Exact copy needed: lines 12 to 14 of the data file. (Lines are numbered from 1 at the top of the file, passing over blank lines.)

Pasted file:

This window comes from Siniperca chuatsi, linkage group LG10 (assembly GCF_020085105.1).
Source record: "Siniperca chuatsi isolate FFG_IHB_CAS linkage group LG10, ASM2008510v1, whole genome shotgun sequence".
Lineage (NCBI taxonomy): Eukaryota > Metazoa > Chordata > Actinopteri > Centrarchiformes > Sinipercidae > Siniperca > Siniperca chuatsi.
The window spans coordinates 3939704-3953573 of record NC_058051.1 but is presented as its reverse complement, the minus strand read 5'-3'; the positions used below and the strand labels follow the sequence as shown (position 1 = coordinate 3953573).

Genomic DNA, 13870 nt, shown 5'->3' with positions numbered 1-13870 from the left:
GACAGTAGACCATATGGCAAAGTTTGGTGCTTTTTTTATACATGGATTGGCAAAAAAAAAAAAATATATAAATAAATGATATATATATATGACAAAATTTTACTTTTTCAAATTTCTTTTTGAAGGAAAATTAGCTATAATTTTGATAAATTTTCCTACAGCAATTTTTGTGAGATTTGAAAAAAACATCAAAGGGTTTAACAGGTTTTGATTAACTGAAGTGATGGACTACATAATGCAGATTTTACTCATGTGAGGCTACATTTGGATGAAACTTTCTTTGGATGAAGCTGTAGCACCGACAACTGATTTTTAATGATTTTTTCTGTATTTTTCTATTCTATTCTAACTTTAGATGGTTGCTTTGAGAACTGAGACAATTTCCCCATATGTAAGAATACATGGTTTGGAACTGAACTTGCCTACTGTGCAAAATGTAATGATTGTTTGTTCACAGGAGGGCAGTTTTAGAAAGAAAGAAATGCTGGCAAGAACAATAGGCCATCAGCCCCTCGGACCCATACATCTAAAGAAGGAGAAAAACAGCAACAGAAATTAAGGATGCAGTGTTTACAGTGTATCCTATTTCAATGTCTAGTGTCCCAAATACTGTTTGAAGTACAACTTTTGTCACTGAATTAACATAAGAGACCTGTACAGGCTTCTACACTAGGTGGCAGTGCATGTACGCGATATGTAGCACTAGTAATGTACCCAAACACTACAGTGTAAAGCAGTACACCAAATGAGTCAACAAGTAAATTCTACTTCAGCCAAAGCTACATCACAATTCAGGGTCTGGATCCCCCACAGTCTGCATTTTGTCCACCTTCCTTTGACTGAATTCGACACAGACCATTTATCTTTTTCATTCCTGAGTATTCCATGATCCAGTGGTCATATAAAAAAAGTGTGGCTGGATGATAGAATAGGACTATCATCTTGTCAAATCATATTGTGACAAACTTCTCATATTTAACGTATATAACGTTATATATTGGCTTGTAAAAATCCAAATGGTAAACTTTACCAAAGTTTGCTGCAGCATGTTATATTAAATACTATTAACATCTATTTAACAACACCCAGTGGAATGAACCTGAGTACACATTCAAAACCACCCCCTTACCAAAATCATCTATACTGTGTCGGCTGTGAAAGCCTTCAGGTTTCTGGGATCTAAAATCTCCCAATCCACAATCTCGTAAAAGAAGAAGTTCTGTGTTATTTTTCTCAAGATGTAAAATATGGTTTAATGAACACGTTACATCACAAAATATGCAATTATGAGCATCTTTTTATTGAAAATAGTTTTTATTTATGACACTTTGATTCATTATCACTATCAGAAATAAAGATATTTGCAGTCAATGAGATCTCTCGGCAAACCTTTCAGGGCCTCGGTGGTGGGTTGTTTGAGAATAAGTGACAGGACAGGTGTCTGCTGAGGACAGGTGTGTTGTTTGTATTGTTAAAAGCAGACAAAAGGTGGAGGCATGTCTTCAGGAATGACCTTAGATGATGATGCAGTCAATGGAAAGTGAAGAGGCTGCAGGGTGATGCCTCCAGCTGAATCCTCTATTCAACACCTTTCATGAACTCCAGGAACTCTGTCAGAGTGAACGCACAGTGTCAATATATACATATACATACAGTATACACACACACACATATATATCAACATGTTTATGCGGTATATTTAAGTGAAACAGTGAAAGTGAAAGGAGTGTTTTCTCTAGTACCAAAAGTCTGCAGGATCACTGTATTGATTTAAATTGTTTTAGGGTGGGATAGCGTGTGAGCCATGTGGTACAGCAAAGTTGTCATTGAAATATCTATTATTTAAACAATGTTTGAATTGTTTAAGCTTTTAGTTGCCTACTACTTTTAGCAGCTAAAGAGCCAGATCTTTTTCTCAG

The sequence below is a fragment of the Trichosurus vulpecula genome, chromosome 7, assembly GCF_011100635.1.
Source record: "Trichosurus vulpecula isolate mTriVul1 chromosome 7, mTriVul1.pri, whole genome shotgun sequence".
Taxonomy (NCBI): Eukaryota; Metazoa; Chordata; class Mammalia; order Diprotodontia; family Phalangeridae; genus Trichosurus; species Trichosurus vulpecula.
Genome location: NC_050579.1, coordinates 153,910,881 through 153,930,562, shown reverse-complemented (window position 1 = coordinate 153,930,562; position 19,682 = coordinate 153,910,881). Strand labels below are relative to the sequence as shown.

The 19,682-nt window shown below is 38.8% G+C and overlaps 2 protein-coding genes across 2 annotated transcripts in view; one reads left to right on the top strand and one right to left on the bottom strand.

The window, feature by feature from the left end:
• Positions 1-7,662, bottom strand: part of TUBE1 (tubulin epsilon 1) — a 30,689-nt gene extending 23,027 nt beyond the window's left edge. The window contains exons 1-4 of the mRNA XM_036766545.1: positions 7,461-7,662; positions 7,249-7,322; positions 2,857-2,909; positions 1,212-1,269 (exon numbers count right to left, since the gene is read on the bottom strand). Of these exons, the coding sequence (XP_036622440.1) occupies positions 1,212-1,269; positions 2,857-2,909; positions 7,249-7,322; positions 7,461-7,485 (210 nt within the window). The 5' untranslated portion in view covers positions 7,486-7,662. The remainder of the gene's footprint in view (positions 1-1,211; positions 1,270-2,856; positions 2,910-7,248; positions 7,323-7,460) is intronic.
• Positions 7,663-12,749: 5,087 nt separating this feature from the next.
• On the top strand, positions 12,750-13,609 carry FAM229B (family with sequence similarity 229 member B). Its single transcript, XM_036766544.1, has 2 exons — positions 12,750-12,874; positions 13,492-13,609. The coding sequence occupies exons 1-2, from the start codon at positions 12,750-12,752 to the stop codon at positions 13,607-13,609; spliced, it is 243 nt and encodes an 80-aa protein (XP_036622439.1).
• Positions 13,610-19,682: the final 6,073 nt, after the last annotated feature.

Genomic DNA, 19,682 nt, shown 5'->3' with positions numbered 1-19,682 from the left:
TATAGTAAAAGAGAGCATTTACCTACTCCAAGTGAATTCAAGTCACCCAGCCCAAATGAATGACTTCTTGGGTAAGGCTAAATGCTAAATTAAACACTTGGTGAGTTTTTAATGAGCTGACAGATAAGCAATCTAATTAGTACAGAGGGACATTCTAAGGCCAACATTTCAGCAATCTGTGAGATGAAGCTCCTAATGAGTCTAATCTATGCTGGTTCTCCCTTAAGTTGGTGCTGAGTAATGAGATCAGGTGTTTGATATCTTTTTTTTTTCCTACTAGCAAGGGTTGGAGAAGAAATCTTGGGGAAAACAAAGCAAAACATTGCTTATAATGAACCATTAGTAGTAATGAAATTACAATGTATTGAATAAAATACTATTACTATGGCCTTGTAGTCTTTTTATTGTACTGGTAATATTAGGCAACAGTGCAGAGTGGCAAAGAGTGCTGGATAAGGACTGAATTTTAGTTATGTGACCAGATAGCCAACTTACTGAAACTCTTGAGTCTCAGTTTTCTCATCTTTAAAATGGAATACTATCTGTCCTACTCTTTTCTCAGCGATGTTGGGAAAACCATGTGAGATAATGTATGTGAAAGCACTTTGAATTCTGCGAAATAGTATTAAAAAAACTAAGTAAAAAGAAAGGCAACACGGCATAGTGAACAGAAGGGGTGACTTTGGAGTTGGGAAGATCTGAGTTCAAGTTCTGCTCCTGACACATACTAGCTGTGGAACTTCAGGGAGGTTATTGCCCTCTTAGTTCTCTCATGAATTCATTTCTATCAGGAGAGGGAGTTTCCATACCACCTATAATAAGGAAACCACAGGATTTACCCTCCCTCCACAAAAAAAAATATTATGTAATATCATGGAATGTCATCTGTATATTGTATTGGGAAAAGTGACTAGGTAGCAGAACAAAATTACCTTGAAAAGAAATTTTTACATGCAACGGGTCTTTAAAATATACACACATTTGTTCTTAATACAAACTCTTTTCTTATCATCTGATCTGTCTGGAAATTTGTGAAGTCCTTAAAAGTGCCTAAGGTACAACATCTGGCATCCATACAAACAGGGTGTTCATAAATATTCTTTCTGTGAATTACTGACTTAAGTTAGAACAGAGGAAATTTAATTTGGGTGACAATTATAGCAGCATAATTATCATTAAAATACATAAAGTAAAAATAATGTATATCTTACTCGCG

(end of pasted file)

The window, feature by feature from the left end:
• Positions 1-7,662, bottom strand: part of TUBE1 (tubulin epsilon 1) — a 30,689-nt gene extending 23,027 nt beyond the window's left edge. The window contains exons 1-4 of the mRNA XM_036766545.1: positions 7,461-7,662; positions 7,249-7,322; positions 2,857-2,909; positions 1,212-1,269 (exon numbers count right to left, since the gene is read on the bottom strand). Of these exons, the coding sequence (XP_036622440.1) occupies positions 1,212-1,269; positions 2,857-2,909; positions 7,249-7,322; positions 7,461-7,485 (210 nt within the window). The 5' untranslated portion in view covers positions 7,486-7,662. The remainder of the gene's footprint in view (positions 1-1,211; positions 1,270-2,856; positions 2,910-7,248; positions 7,323-7,460) is intronic.
• Positions 7,663-12,749: 5,087 nt separating this feature from the next.